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What would be the VERY BEST way for me to TRANSITION into my newly adopted off-grid, survivalist, subsistence lifestyle?

A 16'x16'x16', 256-square foot, A-frame cabin on an elevated 3' concrete paver floating DekBlock foundation with a 3'x 6'8" front flush door, one rear 48"x 48"horizontal slider window, and another upper 24"x 24" horizontal slider window for the sleeping loft.

I'm thinking that one of those standard U.S. Stove designs might provide just a little too much heat for my needs up in the Copper River Basin region of ALASKA's rural backcountry. Who knows? What are your suggestions for the above described "habitat"? Where can I find the best deals for my 256-square foot space? (Heating/ventilation-wise, we're speaking of subzero temperatures and heavy snowfall, so, I don't believe that "opening a window" is a practical solution for me if it gets too hot and smokey inside my A-frame.)

Plus, I've done the HEATING ESTIMATE for the A-frame I'm going to build and the numbers come out to about a 620,000 btuh (heat loss) for the new dimensions I'm finally settling on: 16'x16'x16' or 256sq.ft.

This calculation is for -50 degrees F with cold floor, ceiling, and glass surfaces taken into account. (Insulation isn't a factor this early in the design.)

"Wow!" I thought at first. "A 620,000 btuh HEAT LOSS! I reckon you can never have too much stove even for an A-frame design." (Being that A-frame cabins retain heat so well, and that my sleeping loft may get really HOT in the Winter, this was a preliminary concern.)

Foundation:
(4) 8"- diameter cardboard cylindrical concrete forms for pin-point piers;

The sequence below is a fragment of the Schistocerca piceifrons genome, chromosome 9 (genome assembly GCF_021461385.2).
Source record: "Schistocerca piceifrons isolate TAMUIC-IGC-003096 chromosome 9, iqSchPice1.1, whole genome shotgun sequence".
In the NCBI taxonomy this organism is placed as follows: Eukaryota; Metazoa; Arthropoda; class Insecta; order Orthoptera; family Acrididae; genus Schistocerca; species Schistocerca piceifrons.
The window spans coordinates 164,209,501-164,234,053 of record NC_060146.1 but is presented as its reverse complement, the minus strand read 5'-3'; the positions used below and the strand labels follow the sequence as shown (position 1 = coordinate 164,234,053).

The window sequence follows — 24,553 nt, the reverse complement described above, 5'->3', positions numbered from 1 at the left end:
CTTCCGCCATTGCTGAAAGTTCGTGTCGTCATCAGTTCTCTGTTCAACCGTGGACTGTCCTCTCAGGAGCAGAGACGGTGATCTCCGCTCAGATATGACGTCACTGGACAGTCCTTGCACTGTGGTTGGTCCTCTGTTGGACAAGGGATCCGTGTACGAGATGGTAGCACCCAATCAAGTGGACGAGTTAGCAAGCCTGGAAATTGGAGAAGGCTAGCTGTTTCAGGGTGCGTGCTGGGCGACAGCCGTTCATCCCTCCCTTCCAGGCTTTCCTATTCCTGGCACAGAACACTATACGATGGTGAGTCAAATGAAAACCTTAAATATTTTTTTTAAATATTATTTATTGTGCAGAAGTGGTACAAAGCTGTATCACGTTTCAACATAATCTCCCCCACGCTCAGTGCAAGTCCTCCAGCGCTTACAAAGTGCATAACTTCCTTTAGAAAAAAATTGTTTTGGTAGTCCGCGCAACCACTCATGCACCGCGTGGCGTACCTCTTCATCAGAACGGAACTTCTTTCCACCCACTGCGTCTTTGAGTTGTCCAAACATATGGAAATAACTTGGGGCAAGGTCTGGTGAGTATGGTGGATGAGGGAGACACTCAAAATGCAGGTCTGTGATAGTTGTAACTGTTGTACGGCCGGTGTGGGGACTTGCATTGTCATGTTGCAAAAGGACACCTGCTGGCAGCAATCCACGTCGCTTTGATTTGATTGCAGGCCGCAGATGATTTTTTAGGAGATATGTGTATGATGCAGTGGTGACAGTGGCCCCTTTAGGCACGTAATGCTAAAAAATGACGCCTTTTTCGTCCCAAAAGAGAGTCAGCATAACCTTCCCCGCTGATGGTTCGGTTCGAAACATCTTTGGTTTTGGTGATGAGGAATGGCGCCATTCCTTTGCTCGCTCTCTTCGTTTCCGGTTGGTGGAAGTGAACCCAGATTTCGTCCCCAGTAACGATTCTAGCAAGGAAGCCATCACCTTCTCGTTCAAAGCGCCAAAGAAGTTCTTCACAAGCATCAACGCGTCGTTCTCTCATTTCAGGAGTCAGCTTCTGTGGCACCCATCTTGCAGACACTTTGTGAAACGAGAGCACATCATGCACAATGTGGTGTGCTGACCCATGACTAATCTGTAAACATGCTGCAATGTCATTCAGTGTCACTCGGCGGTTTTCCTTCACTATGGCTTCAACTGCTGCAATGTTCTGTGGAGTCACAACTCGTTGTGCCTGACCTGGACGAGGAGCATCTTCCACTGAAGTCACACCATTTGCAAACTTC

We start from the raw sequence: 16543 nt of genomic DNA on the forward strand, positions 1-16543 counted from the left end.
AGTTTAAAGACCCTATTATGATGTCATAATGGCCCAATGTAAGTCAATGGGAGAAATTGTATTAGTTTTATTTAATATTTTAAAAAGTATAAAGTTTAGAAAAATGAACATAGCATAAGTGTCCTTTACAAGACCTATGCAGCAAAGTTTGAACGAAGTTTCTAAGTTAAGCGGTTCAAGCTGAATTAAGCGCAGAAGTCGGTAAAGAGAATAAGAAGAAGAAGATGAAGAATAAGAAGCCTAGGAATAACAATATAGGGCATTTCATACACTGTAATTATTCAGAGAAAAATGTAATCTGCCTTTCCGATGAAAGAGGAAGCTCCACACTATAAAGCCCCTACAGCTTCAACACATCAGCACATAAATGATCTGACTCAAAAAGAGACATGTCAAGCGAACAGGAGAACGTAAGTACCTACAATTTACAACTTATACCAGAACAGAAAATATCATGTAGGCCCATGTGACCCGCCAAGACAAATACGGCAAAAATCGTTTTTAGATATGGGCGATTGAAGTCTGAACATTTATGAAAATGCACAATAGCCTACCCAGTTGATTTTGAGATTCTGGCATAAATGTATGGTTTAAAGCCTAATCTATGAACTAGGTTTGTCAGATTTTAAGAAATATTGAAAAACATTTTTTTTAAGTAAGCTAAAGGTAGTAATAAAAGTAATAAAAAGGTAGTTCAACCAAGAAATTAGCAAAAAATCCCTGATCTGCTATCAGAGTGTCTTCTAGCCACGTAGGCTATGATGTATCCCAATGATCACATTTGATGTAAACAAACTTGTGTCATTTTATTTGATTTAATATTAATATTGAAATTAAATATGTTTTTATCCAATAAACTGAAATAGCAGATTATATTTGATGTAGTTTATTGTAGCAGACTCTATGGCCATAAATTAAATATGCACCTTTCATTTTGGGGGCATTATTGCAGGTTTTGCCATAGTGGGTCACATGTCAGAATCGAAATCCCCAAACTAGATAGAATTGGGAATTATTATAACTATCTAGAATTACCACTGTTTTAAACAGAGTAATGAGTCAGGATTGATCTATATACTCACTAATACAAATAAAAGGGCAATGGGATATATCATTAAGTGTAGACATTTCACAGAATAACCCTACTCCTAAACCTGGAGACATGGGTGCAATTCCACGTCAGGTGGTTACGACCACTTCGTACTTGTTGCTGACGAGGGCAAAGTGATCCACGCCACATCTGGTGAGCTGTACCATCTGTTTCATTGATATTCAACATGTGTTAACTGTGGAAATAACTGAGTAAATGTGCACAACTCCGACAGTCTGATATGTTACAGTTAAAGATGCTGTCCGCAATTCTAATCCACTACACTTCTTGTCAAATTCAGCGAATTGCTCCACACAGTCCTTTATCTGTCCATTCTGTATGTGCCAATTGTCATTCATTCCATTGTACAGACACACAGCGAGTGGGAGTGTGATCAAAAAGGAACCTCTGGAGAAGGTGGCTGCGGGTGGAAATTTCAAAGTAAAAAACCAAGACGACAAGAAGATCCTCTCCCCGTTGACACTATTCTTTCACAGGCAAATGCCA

(4) 84" reinforcement rods for pin-point concrete forms;
(16) Bricks for base of footing;
(24) Layout stakes;
(8) 5' batter boards;
(1) Spool of wire for joining the two 14" reinforcement rods for each footing base;
(1) Spool of line for marking building layout lines;
(?) Bags of cement;
(?) Bags of gravel;
(?) Bags of sand...

*A few questions about the amount of concrete needed for the four footings and the four concrete piers: "How much concrete will be needed for four 8"-deep concrete footings poured into four 16"-diameter, 44"-deep holes with each containing four bricks and the four reinforcement rod supports? How much concrete will be needed to fill four 8"-diameter pin-point concrete pier forms to an estimated height of about 80"-inches? How many total bags of cement, gravel and sand (aggregate) will my foundation require? Most importantly, how much will it all cost?"

A-Frame Structural Triangle (Theoretical Dimensions):
Sides = 16'
Base = 16'
Angles opposite sides = 60 degrees
Angle opposite base = 60 degrees
Area = 110.85125168441 sq. ft.
Perimeter = 48 ft.

Framing:
(2) 2"x 10"x 16' girders;
(12) 2"x 6"x 12' rafters;
(6) 2"x 6"x 8' joists;
(4) 2"x 4"x 4' collar beams;
(10) 4'x 4' plywood sheets for subflooring;
(2) 16' framing braces for structural support against wind damage;
(?) 3200-square feet of roof/wall sheathing material for exterior surface areas...

*A few questions about the amount of roof/wall sheathing material needed to cover the 3200-square foot exterior surface area: "How much exterior sheathing will I need? How much will it cost? I understand that metal sheathing is preferred in the Copper River Basin region for its snow-shedding ability, so, given everything I've just said, what are my options for the A-frame I recently designed?"